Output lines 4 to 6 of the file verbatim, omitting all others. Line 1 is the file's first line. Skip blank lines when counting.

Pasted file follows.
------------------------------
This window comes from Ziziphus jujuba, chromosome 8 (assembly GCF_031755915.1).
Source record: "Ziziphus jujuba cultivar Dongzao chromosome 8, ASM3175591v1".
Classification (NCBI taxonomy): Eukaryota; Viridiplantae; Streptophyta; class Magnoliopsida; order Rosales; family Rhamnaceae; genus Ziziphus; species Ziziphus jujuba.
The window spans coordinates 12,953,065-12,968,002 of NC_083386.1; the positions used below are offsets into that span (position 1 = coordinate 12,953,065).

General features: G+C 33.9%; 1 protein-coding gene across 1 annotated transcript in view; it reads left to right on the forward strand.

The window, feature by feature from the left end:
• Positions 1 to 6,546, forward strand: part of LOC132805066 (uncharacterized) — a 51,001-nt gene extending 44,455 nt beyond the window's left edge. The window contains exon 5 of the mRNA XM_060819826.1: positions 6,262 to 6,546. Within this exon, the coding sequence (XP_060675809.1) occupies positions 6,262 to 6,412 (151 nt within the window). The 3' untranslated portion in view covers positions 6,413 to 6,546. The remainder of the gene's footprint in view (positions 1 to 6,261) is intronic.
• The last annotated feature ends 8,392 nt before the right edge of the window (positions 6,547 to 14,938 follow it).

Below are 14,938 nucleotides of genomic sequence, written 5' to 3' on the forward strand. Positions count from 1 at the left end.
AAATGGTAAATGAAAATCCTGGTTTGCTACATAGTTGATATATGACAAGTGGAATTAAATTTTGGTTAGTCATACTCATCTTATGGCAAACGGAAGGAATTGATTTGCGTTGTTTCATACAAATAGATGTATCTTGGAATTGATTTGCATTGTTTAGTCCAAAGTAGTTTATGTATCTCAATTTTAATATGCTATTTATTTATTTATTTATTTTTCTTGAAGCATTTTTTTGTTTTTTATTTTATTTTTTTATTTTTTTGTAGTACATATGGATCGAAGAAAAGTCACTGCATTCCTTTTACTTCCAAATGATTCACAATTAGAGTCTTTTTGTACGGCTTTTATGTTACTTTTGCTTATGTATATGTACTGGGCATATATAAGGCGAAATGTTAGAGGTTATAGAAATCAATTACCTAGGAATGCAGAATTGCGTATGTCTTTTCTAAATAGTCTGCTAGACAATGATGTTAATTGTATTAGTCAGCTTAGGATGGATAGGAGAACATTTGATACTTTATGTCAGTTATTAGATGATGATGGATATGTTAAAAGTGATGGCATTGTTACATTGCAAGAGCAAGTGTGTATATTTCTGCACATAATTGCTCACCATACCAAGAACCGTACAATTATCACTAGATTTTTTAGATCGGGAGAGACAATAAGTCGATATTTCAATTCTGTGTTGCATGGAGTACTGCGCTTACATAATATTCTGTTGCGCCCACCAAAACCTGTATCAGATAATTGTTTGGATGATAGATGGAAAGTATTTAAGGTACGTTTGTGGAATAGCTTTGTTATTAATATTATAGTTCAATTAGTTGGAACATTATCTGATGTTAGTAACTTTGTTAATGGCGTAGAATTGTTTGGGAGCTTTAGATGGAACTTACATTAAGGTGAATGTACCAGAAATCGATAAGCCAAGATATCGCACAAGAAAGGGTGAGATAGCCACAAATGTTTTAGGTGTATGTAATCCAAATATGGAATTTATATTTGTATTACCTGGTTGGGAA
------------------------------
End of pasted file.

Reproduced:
The window spans coordinates 12,953,065-12,968,002 of NC_083386.1; the positions used below are offsets into that span (position 1 = coordinate 12,953,065).

General features: G+C 33.9%; 1 protein-coding gene across 1 annotated transcript in view; it reads left to right on the forward strand.

The window, feature by feature from the left end: